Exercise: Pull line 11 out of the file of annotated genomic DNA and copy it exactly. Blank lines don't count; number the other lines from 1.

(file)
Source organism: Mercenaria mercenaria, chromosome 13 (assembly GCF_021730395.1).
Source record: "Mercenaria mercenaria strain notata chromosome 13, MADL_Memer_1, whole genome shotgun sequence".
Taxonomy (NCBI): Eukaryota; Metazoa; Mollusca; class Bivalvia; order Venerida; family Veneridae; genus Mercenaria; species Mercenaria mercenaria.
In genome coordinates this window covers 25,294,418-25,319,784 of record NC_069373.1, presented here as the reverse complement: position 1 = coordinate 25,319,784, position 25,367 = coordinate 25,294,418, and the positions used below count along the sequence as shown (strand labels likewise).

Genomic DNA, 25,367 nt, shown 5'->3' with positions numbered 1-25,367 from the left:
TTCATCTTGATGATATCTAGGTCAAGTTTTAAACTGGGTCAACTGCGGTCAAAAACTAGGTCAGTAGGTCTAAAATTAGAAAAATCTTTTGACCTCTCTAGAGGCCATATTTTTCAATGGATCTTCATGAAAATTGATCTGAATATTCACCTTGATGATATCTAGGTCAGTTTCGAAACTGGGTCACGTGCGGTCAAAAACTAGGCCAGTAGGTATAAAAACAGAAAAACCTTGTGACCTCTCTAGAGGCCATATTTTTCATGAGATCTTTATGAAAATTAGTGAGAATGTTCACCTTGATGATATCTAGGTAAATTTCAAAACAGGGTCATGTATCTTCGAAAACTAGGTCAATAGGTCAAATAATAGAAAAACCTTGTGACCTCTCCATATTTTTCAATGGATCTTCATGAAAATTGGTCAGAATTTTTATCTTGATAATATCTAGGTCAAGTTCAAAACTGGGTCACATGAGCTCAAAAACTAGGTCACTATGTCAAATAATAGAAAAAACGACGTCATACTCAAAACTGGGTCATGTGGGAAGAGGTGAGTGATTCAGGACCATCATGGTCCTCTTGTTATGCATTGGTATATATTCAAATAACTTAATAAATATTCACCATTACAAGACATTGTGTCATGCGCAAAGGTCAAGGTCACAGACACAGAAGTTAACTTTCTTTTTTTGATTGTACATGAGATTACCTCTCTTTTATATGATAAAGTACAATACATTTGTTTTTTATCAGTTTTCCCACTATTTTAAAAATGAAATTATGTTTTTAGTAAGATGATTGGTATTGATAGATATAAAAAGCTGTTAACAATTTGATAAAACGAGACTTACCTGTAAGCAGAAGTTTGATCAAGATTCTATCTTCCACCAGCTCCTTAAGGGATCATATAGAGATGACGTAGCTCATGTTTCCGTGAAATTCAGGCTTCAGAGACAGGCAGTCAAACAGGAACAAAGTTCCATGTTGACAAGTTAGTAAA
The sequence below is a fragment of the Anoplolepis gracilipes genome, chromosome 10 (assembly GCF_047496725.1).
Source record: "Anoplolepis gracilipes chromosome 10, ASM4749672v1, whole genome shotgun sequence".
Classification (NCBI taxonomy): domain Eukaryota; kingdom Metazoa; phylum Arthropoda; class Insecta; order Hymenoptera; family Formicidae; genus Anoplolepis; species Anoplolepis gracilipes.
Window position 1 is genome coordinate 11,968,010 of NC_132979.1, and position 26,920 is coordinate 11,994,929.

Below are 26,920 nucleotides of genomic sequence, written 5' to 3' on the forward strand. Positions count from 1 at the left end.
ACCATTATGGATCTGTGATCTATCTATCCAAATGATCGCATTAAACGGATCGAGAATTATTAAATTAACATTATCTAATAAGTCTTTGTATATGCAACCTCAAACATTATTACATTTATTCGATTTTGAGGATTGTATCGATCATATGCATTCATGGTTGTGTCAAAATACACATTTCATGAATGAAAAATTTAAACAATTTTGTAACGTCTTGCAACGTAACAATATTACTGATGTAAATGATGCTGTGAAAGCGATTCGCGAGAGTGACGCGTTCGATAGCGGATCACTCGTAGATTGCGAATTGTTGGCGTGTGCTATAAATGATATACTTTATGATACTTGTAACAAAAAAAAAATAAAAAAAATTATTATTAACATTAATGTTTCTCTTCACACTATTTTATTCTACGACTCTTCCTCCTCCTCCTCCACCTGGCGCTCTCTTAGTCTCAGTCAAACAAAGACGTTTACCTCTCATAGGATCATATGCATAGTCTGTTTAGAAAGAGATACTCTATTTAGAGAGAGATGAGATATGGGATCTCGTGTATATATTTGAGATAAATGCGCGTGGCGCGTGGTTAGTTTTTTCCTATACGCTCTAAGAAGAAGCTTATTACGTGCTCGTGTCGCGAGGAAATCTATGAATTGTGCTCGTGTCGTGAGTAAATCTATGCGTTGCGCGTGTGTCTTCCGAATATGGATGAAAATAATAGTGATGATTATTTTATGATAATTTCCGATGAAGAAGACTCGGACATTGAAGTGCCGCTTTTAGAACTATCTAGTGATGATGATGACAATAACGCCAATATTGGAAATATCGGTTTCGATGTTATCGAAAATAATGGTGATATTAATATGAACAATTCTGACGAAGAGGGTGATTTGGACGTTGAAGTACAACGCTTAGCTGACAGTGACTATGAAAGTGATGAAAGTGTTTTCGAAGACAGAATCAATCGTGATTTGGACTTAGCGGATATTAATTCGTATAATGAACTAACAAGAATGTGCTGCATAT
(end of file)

Below are 26,920 nucleotides of genomic sequence, written 5' to 3' on the forward strand. Positions count from 1 at the left end.